The Rev. Jack O'Malley, center, stands between Pennsylvania AFL-CIO President Richard Bloomingdale, right, and Secretary-Treasurer Frank Snyder after accepting the AFL-CIO's Citizen of the Year Award.
By Peter Smith / Pittsburgh Post-Gazette
When the Pennsylvania AFL-CIO gave its Citizen of the Year Award on Tuesday to its chaplain, the Rev. Jack O'Malley, it cited his half-century of activism on behalf of unions and laborers.
But Frank Snyder, secretary-treasurer of the organization, also paid tribute to the Roman Catholic priest from Pittsburgh by pulling out a more personal memento -- a house key.
Mr. Snyder said Father O'Malley gave him the key to the priest's North Side house last year when Mr. Snyder's son was severely injured in a car accident that also took the lives of his son's fiancee and unborn child. Father O'Malley's home is near Allegheny General Hospital, where Mr. Snyder's son was treated during an extended hospitalization, and told him to use it any time.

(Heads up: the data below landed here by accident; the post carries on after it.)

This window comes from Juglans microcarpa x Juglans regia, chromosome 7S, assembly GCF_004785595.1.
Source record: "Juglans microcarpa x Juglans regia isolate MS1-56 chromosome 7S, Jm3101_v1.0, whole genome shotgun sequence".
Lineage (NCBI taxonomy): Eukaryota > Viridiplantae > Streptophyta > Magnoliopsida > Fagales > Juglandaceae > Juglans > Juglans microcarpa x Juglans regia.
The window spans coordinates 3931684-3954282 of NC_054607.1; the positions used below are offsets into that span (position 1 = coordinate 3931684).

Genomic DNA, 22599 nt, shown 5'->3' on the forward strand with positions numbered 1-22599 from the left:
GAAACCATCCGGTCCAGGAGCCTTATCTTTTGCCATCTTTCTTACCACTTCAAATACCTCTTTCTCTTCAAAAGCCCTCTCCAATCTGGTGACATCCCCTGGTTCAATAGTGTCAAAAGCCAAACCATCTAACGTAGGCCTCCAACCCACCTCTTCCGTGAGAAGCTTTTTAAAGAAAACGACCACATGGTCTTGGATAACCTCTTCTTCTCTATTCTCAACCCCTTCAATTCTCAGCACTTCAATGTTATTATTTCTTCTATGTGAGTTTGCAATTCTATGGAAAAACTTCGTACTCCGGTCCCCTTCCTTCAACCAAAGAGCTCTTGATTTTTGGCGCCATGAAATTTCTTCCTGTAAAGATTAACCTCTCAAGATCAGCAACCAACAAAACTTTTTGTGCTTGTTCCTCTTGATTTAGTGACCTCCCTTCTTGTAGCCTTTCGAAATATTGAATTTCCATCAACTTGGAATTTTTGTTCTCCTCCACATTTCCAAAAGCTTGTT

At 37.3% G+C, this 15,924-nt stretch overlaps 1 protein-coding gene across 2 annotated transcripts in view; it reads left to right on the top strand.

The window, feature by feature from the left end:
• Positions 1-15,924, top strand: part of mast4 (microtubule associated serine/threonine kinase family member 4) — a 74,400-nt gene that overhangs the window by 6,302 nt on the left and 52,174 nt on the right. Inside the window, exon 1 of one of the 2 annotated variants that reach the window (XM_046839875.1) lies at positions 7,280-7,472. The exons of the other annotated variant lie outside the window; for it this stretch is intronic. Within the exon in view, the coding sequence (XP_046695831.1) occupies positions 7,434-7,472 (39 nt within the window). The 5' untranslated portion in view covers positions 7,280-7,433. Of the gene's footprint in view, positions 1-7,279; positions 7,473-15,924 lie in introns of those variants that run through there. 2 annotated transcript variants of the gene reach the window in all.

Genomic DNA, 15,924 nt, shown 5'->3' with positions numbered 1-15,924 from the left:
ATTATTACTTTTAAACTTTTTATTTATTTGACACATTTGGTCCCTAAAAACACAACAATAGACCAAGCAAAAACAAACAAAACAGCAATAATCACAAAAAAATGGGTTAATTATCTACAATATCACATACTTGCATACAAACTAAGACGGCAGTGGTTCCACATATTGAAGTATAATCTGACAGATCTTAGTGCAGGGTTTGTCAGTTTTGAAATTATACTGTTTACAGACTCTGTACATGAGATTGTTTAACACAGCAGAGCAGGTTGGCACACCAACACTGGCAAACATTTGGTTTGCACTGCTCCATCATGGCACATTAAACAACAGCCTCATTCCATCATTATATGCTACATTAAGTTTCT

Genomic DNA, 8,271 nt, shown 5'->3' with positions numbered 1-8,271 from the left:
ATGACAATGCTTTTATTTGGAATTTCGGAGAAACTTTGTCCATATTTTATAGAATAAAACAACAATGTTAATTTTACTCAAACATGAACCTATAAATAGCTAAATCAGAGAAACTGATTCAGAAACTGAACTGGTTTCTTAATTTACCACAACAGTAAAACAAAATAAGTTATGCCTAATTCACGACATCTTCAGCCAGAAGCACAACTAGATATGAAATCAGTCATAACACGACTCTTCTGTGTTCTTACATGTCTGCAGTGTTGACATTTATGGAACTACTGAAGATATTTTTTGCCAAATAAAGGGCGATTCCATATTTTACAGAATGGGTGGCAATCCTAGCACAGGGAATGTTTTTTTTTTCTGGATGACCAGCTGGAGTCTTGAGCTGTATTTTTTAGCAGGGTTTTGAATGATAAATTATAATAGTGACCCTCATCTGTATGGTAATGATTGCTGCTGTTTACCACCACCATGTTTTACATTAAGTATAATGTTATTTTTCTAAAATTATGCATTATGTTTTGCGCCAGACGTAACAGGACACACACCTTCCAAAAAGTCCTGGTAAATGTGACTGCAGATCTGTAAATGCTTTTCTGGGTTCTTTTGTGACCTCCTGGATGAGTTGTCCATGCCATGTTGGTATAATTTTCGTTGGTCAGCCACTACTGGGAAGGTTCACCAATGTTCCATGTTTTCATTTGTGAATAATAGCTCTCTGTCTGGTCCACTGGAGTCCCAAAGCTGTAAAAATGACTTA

Mr. Snyder tried to give the key back on Tuesday at the AFL-CIO Constitutional Convention, now that his son is out of the hospital, but Father O'Malley said to keep it indefinitely. "He said, 'The door is always open,' " Mr. Snyder said. "His house has been open for so many people, not just his friends."
The Citizen of the Year Award was presented on the first day of the state AFL-CIO's three-day constitutional convention, being held at the Wyndham Grand Pittsburgh Downtown by the association, whose member unions represent more than 800,000 workers. Father O'Malley, who was ordained a priest in 1965, said he was humbled by the honor because he has "learned a lot from workers" since he got involved in labor issues in seminary.
His work has ranged from hosting California farm workers, who were seeking nationwide support for better working conditions in the 1960s and 1970s, to efforts over the decades on behalf of steel and other blue-collar workers. More recently, Father O'Malley was arrested for trespassing in February along with other clergy in a protest outside UPMC offices, calling for better pay and conditions for the health care giant's workers.
Father O'Malley's aim is "to put the gospel into action," he said. "People are working two jobs without health benefits, and they can't even see their children" because they often get home after the children have gone to bed."
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